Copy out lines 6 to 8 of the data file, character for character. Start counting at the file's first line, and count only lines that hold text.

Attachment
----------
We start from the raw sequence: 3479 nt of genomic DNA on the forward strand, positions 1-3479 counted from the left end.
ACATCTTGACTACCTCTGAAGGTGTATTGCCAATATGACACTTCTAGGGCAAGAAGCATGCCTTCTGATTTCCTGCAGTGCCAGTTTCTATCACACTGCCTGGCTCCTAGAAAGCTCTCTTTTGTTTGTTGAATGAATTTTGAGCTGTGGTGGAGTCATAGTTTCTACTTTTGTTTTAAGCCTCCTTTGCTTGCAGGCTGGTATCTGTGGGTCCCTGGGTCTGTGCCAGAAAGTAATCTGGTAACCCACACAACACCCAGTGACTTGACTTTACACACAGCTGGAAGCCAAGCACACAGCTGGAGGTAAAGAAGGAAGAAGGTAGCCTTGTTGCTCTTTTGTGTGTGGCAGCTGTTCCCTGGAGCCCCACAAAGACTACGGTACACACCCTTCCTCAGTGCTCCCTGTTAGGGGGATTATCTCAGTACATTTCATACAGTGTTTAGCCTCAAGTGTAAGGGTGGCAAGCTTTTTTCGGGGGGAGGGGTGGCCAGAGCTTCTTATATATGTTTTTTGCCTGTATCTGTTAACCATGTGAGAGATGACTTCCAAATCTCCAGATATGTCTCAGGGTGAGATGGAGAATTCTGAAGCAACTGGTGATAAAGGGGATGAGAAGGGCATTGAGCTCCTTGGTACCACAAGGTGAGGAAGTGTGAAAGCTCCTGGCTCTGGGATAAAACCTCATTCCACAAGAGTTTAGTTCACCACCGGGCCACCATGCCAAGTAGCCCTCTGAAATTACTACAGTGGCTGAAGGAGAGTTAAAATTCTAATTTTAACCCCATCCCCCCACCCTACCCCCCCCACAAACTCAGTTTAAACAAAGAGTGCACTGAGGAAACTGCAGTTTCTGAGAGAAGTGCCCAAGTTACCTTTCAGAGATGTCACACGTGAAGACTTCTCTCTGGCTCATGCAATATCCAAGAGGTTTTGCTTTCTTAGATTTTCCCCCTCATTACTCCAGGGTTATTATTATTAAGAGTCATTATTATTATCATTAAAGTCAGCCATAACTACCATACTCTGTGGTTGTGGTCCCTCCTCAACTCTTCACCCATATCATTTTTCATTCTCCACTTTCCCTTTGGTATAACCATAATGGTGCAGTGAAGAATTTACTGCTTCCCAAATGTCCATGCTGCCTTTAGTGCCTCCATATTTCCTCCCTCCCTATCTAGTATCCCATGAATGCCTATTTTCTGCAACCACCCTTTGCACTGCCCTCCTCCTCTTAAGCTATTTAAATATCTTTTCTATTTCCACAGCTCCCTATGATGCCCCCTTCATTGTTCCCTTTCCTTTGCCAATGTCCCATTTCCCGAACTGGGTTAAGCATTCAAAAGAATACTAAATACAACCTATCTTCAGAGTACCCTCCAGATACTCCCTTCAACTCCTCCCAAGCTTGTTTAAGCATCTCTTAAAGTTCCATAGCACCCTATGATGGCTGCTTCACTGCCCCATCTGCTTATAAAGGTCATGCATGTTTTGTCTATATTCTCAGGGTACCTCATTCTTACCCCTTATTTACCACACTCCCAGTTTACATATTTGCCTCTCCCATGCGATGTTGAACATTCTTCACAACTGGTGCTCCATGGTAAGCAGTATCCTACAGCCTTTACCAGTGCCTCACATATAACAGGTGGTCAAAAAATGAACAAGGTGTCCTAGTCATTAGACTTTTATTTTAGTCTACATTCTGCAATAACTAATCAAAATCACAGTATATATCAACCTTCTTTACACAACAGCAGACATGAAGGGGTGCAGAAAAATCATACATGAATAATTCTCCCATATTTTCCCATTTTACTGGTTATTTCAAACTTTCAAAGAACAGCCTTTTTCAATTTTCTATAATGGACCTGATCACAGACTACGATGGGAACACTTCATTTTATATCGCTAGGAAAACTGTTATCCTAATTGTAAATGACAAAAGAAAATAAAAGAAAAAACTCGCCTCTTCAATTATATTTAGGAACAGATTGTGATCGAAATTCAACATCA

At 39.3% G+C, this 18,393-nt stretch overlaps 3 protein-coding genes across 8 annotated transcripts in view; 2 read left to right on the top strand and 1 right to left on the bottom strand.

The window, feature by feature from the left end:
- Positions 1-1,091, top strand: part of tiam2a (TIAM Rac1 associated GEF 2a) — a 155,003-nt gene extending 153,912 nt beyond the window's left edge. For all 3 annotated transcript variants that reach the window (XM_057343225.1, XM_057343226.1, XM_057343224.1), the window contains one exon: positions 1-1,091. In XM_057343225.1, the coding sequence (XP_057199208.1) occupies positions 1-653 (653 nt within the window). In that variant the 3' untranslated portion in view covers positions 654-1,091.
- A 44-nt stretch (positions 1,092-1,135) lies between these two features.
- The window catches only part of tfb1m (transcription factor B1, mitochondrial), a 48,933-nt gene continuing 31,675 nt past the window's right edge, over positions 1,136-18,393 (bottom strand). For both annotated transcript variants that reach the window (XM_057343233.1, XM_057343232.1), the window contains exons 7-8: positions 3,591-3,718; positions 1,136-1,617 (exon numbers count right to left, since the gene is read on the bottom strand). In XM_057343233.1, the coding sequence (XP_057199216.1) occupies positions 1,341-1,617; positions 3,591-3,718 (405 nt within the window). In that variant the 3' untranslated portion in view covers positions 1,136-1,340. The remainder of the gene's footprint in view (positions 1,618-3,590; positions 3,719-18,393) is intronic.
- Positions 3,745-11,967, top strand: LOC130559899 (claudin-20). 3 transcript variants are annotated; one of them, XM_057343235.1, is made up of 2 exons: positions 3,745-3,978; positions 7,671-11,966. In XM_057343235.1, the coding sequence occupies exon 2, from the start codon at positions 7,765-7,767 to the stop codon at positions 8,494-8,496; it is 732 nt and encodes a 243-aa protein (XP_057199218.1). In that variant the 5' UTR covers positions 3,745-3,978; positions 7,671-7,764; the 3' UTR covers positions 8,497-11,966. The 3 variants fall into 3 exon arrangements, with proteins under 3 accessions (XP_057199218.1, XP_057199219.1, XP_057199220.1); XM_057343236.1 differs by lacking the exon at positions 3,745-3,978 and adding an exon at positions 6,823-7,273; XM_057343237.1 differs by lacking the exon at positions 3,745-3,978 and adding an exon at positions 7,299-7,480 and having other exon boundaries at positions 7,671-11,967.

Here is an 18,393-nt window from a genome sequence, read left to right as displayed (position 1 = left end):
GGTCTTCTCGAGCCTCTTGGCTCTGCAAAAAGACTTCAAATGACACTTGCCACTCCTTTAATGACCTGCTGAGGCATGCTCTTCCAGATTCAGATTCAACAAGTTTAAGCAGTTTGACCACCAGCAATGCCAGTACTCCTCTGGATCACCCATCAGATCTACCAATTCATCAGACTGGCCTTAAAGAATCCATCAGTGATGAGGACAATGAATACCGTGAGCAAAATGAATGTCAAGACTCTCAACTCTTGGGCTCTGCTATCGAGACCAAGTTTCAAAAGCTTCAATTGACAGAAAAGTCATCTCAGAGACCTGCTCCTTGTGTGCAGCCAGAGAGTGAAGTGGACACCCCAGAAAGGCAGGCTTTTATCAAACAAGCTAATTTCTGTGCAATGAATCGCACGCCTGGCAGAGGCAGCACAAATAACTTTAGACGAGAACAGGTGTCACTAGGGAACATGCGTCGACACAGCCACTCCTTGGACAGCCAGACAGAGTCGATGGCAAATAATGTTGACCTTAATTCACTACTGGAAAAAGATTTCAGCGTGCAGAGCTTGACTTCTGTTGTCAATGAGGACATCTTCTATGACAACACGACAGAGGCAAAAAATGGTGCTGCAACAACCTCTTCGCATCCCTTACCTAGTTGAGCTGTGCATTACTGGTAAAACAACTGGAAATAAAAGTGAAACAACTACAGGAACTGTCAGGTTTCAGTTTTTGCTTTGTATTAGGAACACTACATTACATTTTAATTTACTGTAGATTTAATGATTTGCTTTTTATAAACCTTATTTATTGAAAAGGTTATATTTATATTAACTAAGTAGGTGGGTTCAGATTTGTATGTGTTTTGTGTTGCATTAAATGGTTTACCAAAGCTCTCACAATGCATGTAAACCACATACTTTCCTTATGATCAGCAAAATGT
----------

- A 44-nt stretch (positions 1,092-1,135) lies between these two features.
- The window catches only part of tfb1m (transcription factor B1, mitochondrial), a 48,933-nt gene continuing 31,675 nt past the window's right edge, over positions 1,136-18,393 (bottom strand). For both annotated transcript variants that reach the window (XM_057343233.1, XM_057343232.1), the window contains exons 7-8: positions 3,591-3,718; positions 1,136-1,617 (exon numbers count right to left, since the gene is read on the bottom strand). In XM_057343233.1, the coding sequence (XP_057199216.1) occupies positions 1,341-1,617; positions 3,591-3,718 (405 nt within the window). In that variant the 3' untranslated portion in view covers positions 1,136-1,340. The remainder of the gene's footprint in view (positions 1,618-3,590; positions 3,719-18,393) is intronic.
- Positions 3,745-11,967, top strand: LOC130559899 (claudin-20). 3 transcript variants are annotated; one of them, XM_057343235.1, is made up of 2 exons: positions 3,745-3,978; positions 7,671-11,966. In XM_057343235.1, the coding sequence occupies exon 2, from the start codon at positions 7,765-7,767 to the stop codon at positions 8,494-8,496; it is 732 nt and encodes a 243-aa protein (XP_057199218.1). In that variant the 5' UTR covers positions 3,745-3,978; positions 7,671-7,764; the 3' UTR covers positions 8,497-11,966. The 3 variants fall into 3 exon arrangements, with proteins under 3 accessions (XP_057199218.1, XP_057199219.1, XP_057199220.1); XM_057343236.1 differs by lacking the exon at positions 3,745-3,978 and adding an exon at positions 6,823-7,273; XM_057343237.1 differs by lacking the exon at positions 3,745-3,978 and adding an exon at positions 7,299-7,480 and having other exon boundaries at positions 7,671-11,967.